4. Rather than rote memorization, Duolingo teaches by context
This fact is very important--many language classes unfortunately focus on rote memorization of words, which is not only unnatural, but also tedious and ineffective in long-term memory storage. Because Duolingo presents everything in context, you will get used to using the vocabulary words and grammar points in a variety of constructions. With the help of a language class or a native speaker, the things you learn in Duolingo will eventually come more naturally to you than they would if you learned them in isolation.
How to make the most of Duolingo
1. Use it alongside another language program
As I emphasized before, Duolingo does not stand alone. If you want to just learn basics of a language and dabble casually, Duolingo is completely fine on its own. If you’re determined to master a language though, you should only use Duolingo to get you started and take an actual language program or practice with a native speaker to bring you the rest of the way.
2. Think of it as a game and not as a chore
Duolingo is meant to be a fun app. That’s why you have Duo the owl cheering you along the whole way! It turns your language learning experience into a game where you’re trying to beat levels so think of it as no different from playing 2048 or Bubble Witch Saga and you’ll have a better time!
3. Try to keep it up every day, even if you just play a few lessons
Each level is very short, so it’s not hard to play just even one or two levels a day. Of course, it’s more rewarding the more you can play per day, but even at a casual pace you should be able to learn gradually. The website version has a more useful layout, so if you’re feeling more committed, you can use it instead of your smartphone’s app (also useful if you don’t have a smartphone). It even has progress exams where you can test how much you’ve learned of your target language. Just like exercise, a little a day goes a long way.
4. Don’t try to be a perfectionist
It can be discouraging if you keep getting things wrong but that’s what language learning is about--making mistakes! The more you refresh your skills, the more you’ll remember and sooner than later you’ll be able to complete a level perfectly. It can also be discouraging to see a lot of your golden nodes decay to normal colors all of a sudden, but think of the decay as reminders to practice and not as going backwards in language learning. Language learning isn’t about perfection but about practice!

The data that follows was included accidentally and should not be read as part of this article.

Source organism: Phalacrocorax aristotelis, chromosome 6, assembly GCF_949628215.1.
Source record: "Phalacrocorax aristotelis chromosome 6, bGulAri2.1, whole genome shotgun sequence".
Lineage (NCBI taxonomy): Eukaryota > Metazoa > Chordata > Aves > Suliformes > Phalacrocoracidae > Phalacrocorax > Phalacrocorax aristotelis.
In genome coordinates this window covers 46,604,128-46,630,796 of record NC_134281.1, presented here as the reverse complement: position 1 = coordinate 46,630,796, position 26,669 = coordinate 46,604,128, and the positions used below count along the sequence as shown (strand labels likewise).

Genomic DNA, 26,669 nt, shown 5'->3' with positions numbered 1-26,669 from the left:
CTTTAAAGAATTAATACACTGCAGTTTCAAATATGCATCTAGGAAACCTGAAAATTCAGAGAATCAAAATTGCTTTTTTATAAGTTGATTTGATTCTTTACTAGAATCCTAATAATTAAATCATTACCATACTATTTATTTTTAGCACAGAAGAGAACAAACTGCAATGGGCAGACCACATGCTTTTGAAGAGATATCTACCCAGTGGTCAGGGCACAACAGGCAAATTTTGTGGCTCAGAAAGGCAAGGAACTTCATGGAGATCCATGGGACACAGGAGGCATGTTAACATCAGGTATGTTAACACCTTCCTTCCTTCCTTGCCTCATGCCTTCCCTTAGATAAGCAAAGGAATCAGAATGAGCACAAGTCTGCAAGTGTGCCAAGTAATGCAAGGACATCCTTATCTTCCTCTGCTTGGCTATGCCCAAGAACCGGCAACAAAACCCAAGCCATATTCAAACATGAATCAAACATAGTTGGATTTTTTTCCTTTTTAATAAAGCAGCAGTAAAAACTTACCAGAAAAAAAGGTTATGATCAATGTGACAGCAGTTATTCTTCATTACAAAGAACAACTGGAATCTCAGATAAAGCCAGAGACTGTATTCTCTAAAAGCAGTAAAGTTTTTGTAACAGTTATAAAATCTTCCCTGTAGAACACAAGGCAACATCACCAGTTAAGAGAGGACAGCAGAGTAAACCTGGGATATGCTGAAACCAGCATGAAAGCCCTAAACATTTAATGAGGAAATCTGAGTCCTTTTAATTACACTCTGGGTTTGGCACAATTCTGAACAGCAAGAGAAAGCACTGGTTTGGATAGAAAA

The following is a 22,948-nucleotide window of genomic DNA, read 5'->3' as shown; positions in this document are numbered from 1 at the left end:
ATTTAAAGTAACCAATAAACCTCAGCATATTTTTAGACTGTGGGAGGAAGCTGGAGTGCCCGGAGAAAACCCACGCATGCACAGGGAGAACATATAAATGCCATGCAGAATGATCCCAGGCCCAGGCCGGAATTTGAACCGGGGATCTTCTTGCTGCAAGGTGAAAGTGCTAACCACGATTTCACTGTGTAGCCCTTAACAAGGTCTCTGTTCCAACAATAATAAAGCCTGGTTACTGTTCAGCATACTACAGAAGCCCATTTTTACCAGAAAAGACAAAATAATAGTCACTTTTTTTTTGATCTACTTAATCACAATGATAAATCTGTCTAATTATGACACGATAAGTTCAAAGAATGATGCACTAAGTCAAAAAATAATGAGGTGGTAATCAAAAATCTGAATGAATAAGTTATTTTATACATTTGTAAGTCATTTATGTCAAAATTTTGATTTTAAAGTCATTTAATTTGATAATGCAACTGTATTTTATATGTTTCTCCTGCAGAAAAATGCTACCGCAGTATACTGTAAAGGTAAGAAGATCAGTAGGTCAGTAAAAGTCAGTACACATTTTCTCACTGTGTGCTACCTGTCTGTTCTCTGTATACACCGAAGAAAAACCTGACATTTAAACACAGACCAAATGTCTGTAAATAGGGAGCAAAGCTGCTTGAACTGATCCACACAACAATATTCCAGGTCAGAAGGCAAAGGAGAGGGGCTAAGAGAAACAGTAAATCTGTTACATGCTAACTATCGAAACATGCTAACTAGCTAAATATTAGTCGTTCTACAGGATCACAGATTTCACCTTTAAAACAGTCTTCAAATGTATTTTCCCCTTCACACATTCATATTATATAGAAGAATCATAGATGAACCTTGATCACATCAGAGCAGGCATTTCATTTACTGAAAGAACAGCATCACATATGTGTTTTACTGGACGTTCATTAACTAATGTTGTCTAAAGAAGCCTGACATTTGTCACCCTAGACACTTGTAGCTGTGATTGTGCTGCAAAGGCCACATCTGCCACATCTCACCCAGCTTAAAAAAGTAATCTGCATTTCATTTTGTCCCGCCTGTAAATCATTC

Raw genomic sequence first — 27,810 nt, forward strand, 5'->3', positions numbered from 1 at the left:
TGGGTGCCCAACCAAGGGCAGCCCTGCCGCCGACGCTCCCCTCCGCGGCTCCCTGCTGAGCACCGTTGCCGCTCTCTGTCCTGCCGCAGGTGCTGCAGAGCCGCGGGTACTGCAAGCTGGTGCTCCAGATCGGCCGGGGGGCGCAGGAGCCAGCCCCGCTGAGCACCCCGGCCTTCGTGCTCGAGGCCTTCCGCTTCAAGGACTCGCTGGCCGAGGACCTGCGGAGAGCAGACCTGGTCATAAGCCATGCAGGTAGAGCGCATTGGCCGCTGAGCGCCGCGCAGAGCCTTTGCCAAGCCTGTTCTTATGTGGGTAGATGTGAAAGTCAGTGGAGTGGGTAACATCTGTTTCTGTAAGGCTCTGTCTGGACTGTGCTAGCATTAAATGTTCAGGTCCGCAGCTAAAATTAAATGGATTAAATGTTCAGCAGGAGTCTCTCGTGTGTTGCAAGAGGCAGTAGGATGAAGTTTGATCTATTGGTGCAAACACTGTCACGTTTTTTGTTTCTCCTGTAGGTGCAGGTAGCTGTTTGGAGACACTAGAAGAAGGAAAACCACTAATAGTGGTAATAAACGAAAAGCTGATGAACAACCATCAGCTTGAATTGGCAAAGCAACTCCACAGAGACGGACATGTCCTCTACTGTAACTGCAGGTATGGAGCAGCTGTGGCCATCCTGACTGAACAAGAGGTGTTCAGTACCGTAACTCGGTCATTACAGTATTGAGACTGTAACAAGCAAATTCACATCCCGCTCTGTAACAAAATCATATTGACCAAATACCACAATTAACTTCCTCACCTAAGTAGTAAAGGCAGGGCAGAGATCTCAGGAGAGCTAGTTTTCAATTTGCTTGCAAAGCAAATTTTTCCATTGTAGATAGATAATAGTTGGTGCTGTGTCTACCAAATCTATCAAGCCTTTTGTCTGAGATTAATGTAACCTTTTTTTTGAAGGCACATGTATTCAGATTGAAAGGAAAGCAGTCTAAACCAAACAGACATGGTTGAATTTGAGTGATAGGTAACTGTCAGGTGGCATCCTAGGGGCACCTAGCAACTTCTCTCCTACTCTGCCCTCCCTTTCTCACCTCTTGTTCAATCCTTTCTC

Particularly for the intensive language learner, the website offers forums where people can meet to practice their target language and long text translation exercises for those who want to improve reading and writing. Because the app is portable, it is very easy to keep up each day on your commute to work or school and back. You’ll be surprised by how much progress you can make over a year just through casual playing! For both the casual polyglot who hopes to dabble in various languages and the language learner who wants to get a grounding for later practice in a class or with a native speaker, I strongly recommend Duolingo as your app of choice.
For more relevant reading, check out these other blog posts, written by our language tutors: Everyday Immersion, What Is Linguistics?, Mastering the Perfect Tense. Looking to work with Tyler Lau? Feel free to get in touch! Cambridge Coaching offers private in-person tutoring in New York City and Boston, and online tutoring around the world.